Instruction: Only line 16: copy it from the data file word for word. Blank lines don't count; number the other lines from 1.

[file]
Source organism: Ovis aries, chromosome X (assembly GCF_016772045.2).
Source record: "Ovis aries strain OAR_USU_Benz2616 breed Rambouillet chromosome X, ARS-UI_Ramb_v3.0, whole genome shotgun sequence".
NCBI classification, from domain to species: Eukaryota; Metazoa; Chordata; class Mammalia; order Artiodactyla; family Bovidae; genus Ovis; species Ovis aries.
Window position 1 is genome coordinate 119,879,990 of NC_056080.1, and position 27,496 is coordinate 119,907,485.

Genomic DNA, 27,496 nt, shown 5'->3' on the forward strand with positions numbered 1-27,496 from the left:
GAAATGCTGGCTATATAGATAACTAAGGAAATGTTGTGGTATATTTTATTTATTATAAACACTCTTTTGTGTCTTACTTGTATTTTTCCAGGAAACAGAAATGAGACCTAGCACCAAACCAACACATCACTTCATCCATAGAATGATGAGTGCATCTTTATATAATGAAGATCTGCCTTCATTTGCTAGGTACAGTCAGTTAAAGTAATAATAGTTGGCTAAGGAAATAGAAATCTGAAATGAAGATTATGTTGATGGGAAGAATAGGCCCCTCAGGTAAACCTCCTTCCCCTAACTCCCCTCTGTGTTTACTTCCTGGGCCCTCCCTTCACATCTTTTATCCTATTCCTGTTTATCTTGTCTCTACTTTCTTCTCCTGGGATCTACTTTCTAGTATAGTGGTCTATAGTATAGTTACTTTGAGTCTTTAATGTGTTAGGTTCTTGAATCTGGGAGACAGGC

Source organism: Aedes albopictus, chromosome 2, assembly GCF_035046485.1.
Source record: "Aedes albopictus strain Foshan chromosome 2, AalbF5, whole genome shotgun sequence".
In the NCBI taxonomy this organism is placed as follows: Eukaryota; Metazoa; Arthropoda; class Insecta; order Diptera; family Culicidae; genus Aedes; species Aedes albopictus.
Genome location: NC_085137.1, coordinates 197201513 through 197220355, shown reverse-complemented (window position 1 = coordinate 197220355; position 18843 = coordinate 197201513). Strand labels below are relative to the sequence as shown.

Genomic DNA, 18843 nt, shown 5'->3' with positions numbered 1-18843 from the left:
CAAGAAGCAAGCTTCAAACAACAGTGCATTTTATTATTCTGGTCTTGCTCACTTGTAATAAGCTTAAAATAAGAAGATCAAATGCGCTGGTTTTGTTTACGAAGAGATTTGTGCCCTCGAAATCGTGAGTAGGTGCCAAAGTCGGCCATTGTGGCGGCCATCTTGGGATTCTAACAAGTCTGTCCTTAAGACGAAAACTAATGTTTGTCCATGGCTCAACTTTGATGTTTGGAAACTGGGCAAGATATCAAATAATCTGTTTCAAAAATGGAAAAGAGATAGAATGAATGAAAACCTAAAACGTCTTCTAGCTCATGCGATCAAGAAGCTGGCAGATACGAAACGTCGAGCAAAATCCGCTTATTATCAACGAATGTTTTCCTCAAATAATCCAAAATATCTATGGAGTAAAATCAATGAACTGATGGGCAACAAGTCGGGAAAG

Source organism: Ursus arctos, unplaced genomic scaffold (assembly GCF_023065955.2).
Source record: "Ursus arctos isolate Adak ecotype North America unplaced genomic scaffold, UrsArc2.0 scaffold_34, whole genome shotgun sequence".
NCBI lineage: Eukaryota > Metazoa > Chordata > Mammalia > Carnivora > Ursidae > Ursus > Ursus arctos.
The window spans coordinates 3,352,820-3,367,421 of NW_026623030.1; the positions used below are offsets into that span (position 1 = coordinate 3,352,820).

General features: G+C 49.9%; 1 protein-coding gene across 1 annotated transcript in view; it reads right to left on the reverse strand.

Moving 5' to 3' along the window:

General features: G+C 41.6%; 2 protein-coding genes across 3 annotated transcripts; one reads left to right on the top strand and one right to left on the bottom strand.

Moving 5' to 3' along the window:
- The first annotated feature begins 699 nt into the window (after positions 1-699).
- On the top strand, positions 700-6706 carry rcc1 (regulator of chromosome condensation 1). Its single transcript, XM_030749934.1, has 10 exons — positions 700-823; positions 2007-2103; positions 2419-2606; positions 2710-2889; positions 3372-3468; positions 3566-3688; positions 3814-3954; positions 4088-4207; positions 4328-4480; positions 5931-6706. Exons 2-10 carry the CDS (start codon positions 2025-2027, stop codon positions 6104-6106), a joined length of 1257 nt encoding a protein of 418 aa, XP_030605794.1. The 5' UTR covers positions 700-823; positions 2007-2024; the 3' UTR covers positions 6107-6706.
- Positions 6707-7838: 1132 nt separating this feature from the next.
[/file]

The window spans coordinates 3,352,820-3,367,421 of NW_026623030.1; the positions used below are offsets into that span (position 1 = coordinate 3,352,820).